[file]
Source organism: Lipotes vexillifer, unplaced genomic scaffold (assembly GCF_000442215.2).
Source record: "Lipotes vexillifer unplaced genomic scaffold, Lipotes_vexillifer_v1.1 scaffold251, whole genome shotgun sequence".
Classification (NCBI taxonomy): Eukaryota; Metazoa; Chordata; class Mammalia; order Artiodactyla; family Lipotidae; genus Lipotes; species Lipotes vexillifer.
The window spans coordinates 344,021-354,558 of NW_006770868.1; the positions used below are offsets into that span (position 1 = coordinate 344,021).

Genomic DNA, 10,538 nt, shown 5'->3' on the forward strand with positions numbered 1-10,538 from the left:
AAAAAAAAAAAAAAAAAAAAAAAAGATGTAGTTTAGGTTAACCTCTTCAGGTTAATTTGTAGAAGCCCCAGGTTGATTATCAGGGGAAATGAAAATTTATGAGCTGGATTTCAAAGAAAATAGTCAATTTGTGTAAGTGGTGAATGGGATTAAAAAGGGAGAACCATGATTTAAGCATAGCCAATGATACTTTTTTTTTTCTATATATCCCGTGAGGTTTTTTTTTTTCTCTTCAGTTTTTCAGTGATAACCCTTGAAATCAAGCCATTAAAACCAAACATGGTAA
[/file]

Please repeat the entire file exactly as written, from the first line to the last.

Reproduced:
Source organism: Lipotes vexillifer, unplaced genomic scaffold (assembly GCF_000442215.2).
Source record: "Lipotes vexillifer unplaced genomic scaffold, Lipotes_vexillifer_v1.1 scaffold251, whole genome shotgun sequence".
Classification (NCBI taxonomy): Eukaryota; Metazoa; Chordata; class Mammalia; order Artiodactyla; family Lipotidae; genus Lipotes; species Lipotes vexillifer.
The window spans coordinates 344,021-354,558 of NW_006770868.1; the positions used below are offsets into that span (position 1 = coordinate 344,021).

Genomic DNA, 10,538 nt, shown 5'->3' on the forward strand with positions numbered 1-10,538 from the left:
AAAAAAAAAAAAAAAAAAAAAAAAGATGTAGTTTAGGTTAACCTCTTCAGGTTAATTTGTAGAAGCCCCAGGTTGATTATCAGGGGAAATGAAAATTTATGAGCTGGATTTCAAAGAAAATAGTCAATTTGTGTAAGTGGTGAATGGGATTAAAAAGGGAGAACCATGATTTAAGCATAGCCAATGATACTTTTTTTTTTCTATATATCCCGTGAGGTTTTTTTTTTTCTCTTCAGTTTTTCAGTGATAACCCTTGAAATCAAGCCATTAAAACCAAACATGGTAA